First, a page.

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If there’s any band in this article to really be giving a listen to, it’s Silverstein. Despite their debut over 17 years ago, it seems as though they’re constantly on the rise. Having just hopped off a tour with Good Charlotte and then releasing their eighth album, Dead Reflection, the Burlington, Ontario natives begin Phase I of their world headline tour in Cologne, Germany on September 29. Stops include countries such as Germany, the U.K, the United States, and Canada – only on the first leg. Song recommendations? Single “A Midwestern State of Emergency” isn’t one to miss.

Scenic Route to Alaska (Alternative, Indie)

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Arguably the smallest of the Canadian rockers we think deserve more credit, Scenic Route to Alaska hail from the western metropolis of Edmonton, Alberta. Although many of their fans seem to be from their hometown, this hasn’t stopped the band from touring across Canada and making a name for themselves. If you’re into alternative rock and mellow vibes, we suggest checking these guys out. Start with single “Love Keeps”.

Safe to Say (Hardcore? Alternative? Pop Punk? [Just Take Our Word For It])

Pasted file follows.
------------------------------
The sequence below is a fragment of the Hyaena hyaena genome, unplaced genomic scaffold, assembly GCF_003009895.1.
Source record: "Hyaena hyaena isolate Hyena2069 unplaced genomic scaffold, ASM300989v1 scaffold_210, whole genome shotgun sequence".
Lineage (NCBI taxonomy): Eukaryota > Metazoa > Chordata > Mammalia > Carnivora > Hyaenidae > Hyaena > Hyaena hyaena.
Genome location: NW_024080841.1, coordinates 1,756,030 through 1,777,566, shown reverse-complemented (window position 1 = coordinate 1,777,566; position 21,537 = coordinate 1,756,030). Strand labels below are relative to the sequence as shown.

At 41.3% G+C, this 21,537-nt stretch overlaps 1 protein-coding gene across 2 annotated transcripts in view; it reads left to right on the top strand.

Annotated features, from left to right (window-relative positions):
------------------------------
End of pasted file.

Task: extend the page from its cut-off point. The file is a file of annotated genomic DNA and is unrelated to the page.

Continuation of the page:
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Did we save the best for last? Quite possibly – Ontario’s Safe to Say are really bringing the art of rock forward with EP Hiding Games and album Down In The Dark. They gained most of their ‘rep for Hiding Games, released in 2015, and when Down In The Dark was released just last year, it didn’t appear to receive the same love. The reasoning for this, we do not know because in our minds, it’s a piece of artistic gold.

There ‘ya have it, 6 bands proving the Canadian rock scene needs more attention. These guys, of course, aren’t the only Canadian bands we think deserve more listens – but it’s something to get you started.

Did you enjoy any of the bands we recommended? Are we missing your favourite(s)? Let us know! 

Join the conversation, tweet us!

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Simple Plan is currently celebrating the 15th anniversary of their first record, No Pads, No Helmets…Just Balls, but this Tuesday at the House of Blues in Cleveland they did more than help fans relive their younger years.